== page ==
Understanding Our Skin's Microbiome

Did you know that you have an entire ecosystem on your skin?

It’s called the skin microbiome and, believe it or not, over a billion different types of microorganisms make their home on the skin of our bodies. But don’t be alarmed, these organisms are friendly and all help with maintaining the delicate balance that exists within and on our skin.

What is our skin’s microbiome?

The skin microbiome primarily lies on the surface of our skin and can extend down into our epidermis and dermis: the first and second layers of the skin respectively. It is an intricate microenvironment that contains bacteria, fungi, and viruses. They are essential to the vitality of our skin as they present the first line of defense with pathogens and harmful bacteria we come in contact with in our everyday lives.

Our microbiomes are also subject to change overtime and can vary depending on a multitude of factors. Researchers have made strides in microbiome understanding as we can now narrow down possible reasons for microbiota variation including but not limited to: age, sex, hygiene, climate and geographical location.

It is important to note, the relative health of the microbiome is a delicate, individual specific balance. Each person has their own amalgamation of organisms in their skin’s microbiome. As such, the factors listed above could fluctuate based on the person and their lifestyle. So it is that much more critical that we pay close attention to our skin to see if we notice any differences that would indicate a potential imbalance.

What does a compromised skin microbiome look like?

The common term used to describe microbial imbalance is known as dysbiosis. Those who experience this condition may have one population of microorganism out of balance with the others due to external factors or competition within the microbiome. Scientific studies have recently shown that some of the more common skin conditions--acne, atopic dermatitis, rosacea and psoriasis--are a result of imbalance within our microscopic ecosystems.  General conditions such as inflammation have subsequently been noted to involve some disturbance in the microbiome as well.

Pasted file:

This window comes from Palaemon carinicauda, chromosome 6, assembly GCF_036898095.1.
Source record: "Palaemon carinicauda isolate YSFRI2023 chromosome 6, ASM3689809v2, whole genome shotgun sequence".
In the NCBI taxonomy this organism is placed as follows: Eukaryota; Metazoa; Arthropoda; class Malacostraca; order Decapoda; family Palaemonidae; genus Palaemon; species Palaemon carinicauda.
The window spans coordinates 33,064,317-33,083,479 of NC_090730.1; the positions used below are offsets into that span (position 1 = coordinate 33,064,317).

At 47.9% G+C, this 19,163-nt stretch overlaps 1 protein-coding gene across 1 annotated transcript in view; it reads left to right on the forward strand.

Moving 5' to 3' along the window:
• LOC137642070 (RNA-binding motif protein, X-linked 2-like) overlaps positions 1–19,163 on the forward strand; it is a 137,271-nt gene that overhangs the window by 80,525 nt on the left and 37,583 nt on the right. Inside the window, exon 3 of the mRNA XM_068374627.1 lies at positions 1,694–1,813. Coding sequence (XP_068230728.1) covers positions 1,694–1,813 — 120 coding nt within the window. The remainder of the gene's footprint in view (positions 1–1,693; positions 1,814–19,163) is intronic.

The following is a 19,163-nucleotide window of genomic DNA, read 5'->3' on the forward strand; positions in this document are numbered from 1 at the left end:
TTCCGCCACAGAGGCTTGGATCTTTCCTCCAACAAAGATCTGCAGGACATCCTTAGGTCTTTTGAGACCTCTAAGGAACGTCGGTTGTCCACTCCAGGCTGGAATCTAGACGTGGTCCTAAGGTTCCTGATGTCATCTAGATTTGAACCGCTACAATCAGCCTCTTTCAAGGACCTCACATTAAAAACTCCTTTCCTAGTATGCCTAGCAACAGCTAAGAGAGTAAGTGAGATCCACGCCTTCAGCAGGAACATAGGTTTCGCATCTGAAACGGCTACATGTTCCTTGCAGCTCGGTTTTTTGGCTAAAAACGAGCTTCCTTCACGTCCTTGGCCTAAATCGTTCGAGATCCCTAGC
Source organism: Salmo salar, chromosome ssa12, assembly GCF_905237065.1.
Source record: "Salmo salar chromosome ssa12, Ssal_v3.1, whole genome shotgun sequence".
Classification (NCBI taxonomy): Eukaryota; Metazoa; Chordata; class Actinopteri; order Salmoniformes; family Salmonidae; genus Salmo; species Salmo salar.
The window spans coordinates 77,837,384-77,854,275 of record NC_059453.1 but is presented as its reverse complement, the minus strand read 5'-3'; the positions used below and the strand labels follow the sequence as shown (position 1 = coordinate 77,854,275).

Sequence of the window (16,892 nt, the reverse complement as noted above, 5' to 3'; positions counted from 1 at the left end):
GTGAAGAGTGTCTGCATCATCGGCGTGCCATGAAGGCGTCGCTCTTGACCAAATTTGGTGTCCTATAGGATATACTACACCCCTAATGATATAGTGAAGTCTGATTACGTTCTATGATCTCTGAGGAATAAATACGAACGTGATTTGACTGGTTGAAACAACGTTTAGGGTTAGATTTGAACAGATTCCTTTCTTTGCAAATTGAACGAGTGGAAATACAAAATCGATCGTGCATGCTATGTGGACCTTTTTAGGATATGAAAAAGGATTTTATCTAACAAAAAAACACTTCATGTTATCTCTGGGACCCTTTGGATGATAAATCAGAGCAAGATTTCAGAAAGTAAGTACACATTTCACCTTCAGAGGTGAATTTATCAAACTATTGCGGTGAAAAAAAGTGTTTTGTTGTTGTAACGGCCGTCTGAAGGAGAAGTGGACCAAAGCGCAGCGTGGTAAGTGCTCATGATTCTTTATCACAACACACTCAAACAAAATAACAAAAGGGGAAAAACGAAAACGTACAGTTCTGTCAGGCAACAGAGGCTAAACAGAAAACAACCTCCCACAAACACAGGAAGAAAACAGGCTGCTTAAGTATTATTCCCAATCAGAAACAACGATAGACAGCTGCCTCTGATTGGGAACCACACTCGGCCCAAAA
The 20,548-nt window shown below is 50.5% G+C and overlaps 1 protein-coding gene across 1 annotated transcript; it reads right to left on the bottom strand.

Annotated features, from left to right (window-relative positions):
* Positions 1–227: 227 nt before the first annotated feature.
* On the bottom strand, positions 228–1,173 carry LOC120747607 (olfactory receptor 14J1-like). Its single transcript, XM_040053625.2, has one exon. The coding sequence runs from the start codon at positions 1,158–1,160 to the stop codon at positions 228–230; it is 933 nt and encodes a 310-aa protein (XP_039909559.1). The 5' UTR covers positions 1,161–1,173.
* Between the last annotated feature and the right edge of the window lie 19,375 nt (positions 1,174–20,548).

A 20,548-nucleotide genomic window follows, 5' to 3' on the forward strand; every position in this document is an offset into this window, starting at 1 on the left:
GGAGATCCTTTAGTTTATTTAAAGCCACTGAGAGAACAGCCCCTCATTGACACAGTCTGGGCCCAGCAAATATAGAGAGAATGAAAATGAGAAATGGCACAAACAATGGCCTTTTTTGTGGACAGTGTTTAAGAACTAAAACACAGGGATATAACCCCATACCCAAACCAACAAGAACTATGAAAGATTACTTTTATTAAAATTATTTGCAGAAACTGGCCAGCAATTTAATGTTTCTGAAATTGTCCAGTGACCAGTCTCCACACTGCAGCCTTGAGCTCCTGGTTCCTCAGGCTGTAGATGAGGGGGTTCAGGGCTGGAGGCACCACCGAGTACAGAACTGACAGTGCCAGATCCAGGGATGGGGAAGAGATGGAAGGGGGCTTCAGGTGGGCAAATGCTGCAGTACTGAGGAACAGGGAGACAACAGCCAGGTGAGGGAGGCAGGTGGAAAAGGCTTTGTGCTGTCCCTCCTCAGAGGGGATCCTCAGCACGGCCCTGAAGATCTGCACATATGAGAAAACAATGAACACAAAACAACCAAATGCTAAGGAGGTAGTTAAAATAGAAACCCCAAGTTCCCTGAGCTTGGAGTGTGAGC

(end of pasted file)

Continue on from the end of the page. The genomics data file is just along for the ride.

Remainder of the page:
If you notice your skin has been affected with one of these conditions and is not yet healed then it could possibly mean that your microbiome has been compromised. But now that the underlying issue has been identified, what comes next?

How do I maintain a healthy microbiome and what should I look for in skincare products?

Some of the most common ingredients used for treatment of skin microbial imbalance are probiotics. Probiotics are generally known as “good bacteria” that are mainly used to aid our gut bacteria. The bacteria that live in our gut have been known to affect those that live on our skin so consuming these types of nutritional foods could provide a skin benefit. Types of probiotic rich foods include yogurt, kefir, kimchi, miso, and kombucha. Generally look for fermented foods where good bacteria thrive. Probiotic ingredients can also be found in various skincare ingredients. 

In addition to probiotics, preservatives found in skincare may also have an impact on our skin microbiome. Preservatives are commonly found in skincare to maintain a product’s shelf life and counteract microbial growth from user or environmental contamination. These preservatives in skincare work similar to how they act in food and other perishable consumer goods. If certain formulations contain water or other nutrients that could be a breeding ground for certain bacteria and mold, preservatives prevent these organisms from growing and reproducing. Despite their necessary benefit, many preservatives like phenoxyethanol do not have the ability to distinguish between inherently good or bad bacteria. 

As a result, some companies are now looking into using naturally derived preservatives such as benzyl alcohol, a plant derived preservative, or fermented ingredients such as fermented filtrates from beets and mushrooms in order to mitigate this issue.

Why is this important to the booni doon team?

At booni doon, we incorporate emerging research on the skin’s microbiome into our formulation and product development processes. For example, booni doon’s CALM cleansing capsules do not contain any preservatives! By intentionally developing a water-free formulation for our CALM cleansing capsules, we were able to omit preservatives and as such, align with existing scientific literature that suggests the skin’s microflora can be negatively affected by preservatives.

Interested in learning more? Check out some additional resources below on the skin’s microbiome: